Earlier this year, a special issue of The Lancet began as follows, “About 11 million people are currently being held in custody across the globe and more than 30 million individuals pass through prisons each year, often for short but disruptive periods of time .… The health profile of the detained population is complex, often with co-occurring physical and mental health disorders, and a backdrop of social disadvantage. Detention can also expose people to new and increased health risks, yet the profiles of the population behind bars and their health needs have often been neglected.”

Last year, The Lancet editorial board noted, “The sheer scale of imprisonment in the USA and its unequal burden on people from minority and poor backgrounds raises concerns about its impact on the health and wellbeing of the national population …. Being in prison worsens several health outcomes and might even drive the spread of disease.” Elsewhere, medical researchers noted, “There is a growing epidemic of inadequate health care in U.S. prisons. Shrinking prison budgets, a prison population that is the highest in the world, and for-profit health care contracts all contribute to this epidemic.”

Inadequate health care in prisons across the globe is the growing pandemic that preceded the current pandemic. Where are the women in this pandemic scenario? Women are the fastest growing prison population. What does that “growth” look like? “As adults, women who are incarcerated have enduring reproductive health issues such as unintended pregnancies, adverse birth outcomes, cervical dysplasia and malignancy, and sexually transmitted infections. Women who are pregnant or parenting a newborn during their incarceration are at high risk for poor outcomes, and just like individuals in the community they need prenatal care, supports with labor, postpartum bonding, and breast-feeding support. Women who have returned to the community or are under community supervision face similar health issues as women who are incarcerated and may lack access to care.”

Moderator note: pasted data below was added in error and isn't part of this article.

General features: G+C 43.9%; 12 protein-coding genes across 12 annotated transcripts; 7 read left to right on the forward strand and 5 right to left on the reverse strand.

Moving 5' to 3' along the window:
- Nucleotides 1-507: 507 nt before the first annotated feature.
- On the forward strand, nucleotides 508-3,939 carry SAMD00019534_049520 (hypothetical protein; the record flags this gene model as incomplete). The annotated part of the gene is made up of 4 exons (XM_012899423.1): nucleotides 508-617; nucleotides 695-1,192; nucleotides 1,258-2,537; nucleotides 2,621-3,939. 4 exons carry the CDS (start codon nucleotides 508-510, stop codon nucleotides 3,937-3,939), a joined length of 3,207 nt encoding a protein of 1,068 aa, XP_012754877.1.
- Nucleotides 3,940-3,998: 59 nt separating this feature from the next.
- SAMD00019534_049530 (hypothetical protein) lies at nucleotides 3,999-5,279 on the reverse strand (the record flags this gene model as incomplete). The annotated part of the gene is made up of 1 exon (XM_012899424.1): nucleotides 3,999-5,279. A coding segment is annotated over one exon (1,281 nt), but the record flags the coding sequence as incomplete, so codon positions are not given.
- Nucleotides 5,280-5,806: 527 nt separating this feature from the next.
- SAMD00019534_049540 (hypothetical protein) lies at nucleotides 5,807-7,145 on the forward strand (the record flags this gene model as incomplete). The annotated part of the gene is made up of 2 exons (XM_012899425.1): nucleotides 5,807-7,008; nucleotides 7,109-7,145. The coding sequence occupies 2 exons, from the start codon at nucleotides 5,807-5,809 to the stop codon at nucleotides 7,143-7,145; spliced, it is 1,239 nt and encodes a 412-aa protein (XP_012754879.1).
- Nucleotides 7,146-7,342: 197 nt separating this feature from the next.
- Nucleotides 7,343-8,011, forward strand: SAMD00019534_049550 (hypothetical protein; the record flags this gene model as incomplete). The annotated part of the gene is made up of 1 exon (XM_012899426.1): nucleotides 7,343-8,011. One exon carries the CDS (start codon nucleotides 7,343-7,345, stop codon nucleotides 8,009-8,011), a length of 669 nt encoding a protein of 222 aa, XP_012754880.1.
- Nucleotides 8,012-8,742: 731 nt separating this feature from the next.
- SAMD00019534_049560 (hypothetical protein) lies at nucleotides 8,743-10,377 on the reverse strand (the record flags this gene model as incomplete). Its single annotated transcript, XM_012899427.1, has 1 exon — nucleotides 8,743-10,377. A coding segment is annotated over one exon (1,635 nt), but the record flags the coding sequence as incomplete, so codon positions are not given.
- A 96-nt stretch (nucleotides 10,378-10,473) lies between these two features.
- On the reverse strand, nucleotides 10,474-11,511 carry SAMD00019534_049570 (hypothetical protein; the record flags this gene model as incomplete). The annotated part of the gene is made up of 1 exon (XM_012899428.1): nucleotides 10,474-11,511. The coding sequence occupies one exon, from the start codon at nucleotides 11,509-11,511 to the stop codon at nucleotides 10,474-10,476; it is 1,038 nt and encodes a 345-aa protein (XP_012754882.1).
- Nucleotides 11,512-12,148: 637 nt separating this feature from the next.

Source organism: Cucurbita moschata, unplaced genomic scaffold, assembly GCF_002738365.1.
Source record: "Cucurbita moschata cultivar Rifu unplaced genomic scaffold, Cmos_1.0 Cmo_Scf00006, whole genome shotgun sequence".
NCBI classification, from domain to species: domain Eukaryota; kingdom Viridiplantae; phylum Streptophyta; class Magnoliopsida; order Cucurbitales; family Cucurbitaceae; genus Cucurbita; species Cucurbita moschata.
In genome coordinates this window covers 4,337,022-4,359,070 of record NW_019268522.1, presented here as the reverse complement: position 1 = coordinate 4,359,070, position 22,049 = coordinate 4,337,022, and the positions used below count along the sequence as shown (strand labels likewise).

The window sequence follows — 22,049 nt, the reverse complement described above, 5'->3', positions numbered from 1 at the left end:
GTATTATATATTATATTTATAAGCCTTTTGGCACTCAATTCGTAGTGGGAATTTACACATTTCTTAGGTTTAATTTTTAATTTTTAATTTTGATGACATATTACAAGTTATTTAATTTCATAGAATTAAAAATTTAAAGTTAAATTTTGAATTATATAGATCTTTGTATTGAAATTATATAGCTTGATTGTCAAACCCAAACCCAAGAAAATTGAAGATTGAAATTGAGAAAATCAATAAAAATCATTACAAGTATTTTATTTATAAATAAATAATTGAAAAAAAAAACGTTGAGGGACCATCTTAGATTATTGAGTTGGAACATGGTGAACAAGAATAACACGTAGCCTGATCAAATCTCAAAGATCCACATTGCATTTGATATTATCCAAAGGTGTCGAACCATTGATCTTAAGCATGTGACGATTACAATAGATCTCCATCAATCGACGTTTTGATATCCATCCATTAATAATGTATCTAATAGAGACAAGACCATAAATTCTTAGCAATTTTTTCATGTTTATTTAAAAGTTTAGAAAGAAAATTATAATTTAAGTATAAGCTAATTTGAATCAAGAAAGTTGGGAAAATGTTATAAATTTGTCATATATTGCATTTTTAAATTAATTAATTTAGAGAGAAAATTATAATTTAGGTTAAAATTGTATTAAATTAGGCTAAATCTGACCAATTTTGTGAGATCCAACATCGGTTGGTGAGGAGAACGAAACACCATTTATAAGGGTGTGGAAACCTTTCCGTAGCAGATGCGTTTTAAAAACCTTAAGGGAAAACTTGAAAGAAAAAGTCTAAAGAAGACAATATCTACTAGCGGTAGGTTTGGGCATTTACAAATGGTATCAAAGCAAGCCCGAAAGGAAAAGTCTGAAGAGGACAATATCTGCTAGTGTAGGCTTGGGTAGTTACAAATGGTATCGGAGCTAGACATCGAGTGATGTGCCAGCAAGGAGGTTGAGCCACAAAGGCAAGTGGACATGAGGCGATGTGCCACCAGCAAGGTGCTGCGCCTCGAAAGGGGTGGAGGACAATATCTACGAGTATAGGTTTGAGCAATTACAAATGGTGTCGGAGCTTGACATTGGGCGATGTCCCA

Repeatedly, public health researchers have described the situation in prisons and jails as a crisis. For women – and especially women of color and poor women – that crisis stretches across their lifespan in two ways. First, the health consequences of even short stays in detention endure a lifetime. Second, detention itself lasts a lifetime: “Over 1.2 million women in the United States were on probation, parole, or incarcerated in jail or prison facilities at the end of 2015, the most recent year for which data are available.”

The decades of mass incarceration, in which women have consistently been the fastest growing prison population, are built on systemic neglect. While the current pandemic is in no sense an opportunity, it is a moment in which we can turn that neglect on itself and pay attention, not only to this particular instant but to the decades that prepared the ground, toxically, for it. Immigrant detentionjailprison are always bad for health. The only route to a healthy world is decarceration.

(Image Credit: Prison Policy Initiative)